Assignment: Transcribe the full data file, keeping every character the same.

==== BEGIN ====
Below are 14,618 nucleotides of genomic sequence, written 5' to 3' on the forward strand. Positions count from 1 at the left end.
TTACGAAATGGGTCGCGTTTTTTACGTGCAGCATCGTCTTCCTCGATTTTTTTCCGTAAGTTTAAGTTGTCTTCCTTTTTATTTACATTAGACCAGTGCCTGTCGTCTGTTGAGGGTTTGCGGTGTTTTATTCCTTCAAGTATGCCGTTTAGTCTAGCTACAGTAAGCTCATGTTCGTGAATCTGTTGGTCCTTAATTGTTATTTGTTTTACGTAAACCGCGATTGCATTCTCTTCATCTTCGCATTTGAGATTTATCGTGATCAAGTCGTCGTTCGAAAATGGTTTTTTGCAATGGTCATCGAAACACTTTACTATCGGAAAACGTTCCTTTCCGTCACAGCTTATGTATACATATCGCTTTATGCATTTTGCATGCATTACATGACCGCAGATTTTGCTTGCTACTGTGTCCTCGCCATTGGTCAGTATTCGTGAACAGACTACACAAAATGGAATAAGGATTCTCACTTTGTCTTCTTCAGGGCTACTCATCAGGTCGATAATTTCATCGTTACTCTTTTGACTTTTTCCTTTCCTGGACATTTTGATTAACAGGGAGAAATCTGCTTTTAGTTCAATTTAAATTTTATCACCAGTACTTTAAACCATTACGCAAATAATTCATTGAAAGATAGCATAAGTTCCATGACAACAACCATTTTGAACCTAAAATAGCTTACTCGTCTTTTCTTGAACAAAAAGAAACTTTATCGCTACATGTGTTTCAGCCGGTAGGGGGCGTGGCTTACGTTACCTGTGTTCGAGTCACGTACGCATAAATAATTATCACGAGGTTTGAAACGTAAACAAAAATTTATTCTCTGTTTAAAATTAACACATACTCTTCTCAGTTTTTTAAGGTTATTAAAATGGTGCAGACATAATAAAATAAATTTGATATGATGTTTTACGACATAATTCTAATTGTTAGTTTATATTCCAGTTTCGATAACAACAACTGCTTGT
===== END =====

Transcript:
Below are 14,618 nucleotides of genomic sequence, written 5' to 3' on the forward strand. Positions count from 1 at the left end.
TTACGAAATGGGTCGCGTTTTTTACGTGCAGCATCGTCTTCCTCGATTTTTTTCCGTAAGTTTAAGTTGTCTTCCTTTTTATTTACATTAGACCAGTGCCTGTCGTCTGTTGAGGGTTTGCGGTGTTTTATTCCTTCAAGTATGCCGTTTAGTCTAGCTACAGTAAGCTCATGTTCGTGAATCTGTTGGTCCTTAATTGTTATTTGTTTTACGTAAACCGCGATTGCATTCTCTTCATCTTCGCATTTGAGATTTATCGTGATCAAGTCGTCGTTCGAAAATGGTTTTTTGCAATGGTCATCGAAACACTTTACTATCGGAAAACGTTCCTTTCCGTCACAGCTTATGTATACATATCGCTTTATGCATTTTGCATGCATTACATGACCGCAGATTTTGCTTGCTACTGTGTCCTCGCCATTGGTCAGTATTCGTGAACAGACTACACAAAATGGAATAAGGATTCTCACTTTGTCTTCTTCAGGGCTACTCATCAGGTCGATAATTTCATCGTTACTCTTTTGACTTTTTCCTTTCCTGGACATTTTGATTAACAGGGAGAAATCTGCTTTTAGTTCAATTTAAATTTTATCACCAGTACTTTAAACCATTACGCAAATAATTCATTGAAAGATAGCATAAGTTCCATGACAACAACCATTTTGAACCTAAAATAGCTTACTCGTCTTTTCTTGAACAAAAAGAAACTTTATCGCTACATGTGTTTCAGCCGGTAGGGGGCGTGGCTTACGTTACCTGTGTTCGAGTCACGTACGCATAAATAATTATCACGAGGTTTGAAACGTAAACAAAAATTTATTCTCTGTTTAAAATTAACACATACTCTTCTCAGTTTTTTAAGGTTATTAAAATGGTGCAGACATAATAAAATAAATTTGATATGATGTTTTACGACATAATTCTAATTGTTAGTTTATATTCCAGTTTCGATAACAACAACTGCTTGT